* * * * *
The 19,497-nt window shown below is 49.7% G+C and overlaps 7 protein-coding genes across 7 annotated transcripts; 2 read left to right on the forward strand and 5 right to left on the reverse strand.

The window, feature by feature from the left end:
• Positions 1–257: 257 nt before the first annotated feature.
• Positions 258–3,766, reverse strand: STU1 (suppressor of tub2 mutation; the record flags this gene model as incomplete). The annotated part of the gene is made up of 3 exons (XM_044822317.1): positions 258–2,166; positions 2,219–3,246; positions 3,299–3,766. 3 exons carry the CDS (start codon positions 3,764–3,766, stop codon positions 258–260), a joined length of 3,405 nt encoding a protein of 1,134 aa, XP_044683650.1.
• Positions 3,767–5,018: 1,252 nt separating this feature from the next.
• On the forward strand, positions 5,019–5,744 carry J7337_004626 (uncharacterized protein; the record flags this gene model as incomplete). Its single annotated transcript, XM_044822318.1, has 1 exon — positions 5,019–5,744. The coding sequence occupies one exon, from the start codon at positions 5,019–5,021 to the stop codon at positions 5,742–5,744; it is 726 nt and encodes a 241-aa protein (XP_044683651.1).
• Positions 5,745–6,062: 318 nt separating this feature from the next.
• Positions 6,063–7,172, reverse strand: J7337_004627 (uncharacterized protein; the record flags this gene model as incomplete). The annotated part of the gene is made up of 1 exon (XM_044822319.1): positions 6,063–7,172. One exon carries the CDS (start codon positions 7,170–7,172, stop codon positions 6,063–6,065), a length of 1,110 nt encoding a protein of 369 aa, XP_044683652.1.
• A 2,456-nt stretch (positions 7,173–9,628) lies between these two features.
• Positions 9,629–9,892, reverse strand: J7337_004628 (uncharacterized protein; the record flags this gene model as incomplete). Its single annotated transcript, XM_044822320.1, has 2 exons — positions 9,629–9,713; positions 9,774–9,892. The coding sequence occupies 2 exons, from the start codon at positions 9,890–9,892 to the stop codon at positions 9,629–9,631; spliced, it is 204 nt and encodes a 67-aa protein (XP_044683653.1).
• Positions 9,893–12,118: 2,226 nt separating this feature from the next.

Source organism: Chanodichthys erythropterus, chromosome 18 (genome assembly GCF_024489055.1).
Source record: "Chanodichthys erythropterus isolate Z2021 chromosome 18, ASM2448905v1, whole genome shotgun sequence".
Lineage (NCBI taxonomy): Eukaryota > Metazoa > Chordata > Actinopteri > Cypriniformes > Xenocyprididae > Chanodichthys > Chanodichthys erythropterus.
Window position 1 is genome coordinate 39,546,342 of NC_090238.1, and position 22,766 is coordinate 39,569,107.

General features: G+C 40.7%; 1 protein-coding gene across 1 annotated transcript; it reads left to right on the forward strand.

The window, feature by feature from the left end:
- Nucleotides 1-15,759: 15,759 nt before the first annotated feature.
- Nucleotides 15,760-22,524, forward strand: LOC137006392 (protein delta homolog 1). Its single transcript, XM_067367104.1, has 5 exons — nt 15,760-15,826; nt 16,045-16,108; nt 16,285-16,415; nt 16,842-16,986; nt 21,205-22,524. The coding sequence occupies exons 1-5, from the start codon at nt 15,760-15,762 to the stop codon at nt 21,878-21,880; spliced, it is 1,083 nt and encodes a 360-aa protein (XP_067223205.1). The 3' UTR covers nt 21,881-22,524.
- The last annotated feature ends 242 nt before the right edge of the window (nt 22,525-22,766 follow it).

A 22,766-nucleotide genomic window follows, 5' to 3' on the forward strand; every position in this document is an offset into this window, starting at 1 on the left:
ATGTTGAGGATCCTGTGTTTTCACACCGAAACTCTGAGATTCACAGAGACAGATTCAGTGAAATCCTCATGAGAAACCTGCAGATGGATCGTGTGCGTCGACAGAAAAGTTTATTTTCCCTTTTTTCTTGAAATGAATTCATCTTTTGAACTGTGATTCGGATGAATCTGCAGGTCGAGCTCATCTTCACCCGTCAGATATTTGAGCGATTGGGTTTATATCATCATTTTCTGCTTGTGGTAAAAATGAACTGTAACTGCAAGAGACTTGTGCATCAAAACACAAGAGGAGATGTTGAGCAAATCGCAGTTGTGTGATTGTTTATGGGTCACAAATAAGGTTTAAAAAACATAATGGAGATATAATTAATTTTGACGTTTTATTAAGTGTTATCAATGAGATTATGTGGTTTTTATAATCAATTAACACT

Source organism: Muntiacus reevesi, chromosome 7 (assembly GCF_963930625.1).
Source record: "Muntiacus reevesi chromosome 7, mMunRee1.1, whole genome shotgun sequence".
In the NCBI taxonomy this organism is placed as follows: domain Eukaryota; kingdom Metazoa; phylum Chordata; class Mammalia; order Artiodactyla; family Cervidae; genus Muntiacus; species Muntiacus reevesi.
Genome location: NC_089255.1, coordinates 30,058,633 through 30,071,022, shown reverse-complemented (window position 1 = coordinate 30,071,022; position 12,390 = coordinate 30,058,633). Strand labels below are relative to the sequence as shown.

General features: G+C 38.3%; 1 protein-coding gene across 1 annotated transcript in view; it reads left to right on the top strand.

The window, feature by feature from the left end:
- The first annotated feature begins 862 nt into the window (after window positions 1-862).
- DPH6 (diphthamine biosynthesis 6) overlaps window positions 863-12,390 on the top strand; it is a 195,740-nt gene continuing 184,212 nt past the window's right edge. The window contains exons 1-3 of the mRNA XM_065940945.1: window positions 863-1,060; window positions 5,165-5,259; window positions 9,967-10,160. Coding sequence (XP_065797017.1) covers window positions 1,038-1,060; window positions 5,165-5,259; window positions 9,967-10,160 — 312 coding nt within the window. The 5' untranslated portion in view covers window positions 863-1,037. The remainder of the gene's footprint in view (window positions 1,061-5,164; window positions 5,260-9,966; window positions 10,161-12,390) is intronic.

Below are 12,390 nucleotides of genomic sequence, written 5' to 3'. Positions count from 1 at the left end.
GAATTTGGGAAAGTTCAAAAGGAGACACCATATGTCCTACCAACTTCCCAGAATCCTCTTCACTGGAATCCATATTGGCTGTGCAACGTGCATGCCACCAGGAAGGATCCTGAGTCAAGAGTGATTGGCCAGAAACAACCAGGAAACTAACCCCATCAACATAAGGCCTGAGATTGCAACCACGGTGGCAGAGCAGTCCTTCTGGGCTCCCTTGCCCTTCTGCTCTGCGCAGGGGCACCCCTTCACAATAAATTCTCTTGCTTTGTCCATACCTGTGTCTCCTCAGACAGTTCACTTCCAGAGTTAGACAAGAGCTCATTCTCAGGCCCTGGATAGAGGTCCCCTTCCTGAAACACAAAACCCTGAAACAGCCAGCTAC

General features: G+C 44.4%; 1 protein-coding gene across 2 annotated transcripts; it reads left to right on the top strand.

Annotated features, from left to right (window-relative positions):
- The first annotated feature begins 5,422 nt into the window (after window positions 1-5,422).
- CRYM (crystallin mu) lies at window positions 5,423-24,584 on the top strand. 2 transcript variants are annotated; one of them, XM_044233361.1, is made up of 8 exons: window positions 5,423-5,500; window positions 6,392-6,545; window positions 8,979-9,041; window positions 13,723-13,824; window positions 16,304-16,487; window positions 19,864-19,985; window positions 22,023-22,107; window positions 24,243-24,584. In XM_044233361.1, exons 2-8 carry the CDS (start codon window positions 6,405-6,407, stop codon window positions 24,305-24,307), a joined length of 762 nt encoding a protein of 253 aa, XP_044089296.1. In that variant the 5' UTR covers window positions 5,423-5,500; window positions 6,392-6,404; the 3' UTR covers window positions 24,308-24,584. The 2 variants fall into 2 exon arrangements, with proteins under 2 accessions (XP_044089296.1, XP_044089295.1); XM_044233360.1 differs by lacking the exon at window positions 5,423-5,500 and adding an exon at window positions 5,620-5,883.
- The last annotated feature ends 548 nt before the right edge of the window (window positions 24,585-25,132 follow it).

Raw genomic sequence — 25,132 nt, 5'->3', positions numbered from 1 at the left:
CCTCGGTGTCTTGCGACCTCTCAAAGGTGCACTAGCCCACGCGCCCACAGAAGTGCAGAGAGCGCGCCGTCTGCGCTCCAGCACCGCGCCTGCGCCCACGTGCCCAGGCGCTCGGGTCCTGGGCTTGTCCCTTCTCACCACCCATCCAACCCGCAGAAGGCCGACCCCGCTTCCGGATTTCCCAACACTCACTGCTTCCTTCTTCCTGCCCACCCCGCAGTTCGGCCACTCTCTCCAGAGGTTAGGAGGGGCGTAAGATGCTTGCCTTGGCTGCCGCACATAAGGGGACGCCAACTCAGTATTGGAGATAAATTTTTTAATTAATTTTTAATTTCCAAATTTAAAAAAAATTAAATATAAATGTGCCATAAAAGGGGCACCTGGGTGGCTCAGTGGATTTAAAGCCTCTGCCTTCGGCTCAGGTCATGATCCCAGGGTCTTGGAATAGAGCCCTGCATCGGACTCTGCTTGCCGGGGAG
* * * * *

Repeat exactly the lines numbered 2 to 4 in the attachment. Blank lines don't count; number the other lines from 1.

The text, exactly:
The window, feature by feature from the left end:
• Positions 1–257: 257 nt before the first annotated feature.
• Positions 258–3,766, reverse strand: STU1 (suppressor of tub2 mutation; the record flags this gene model as incomplete). The annotated part of the gene is made up of 3 exons (XM_044822317.1): positions 258–2,166; positions 2,219–3,246; positions 3,299–3,766. 3 exons carry the CDS (start codon positions 3,764–3,766, stop codon positions 258–260), a joined length of 3,405 nt encoding a protein of 1,134 aa, XP_044683650.1.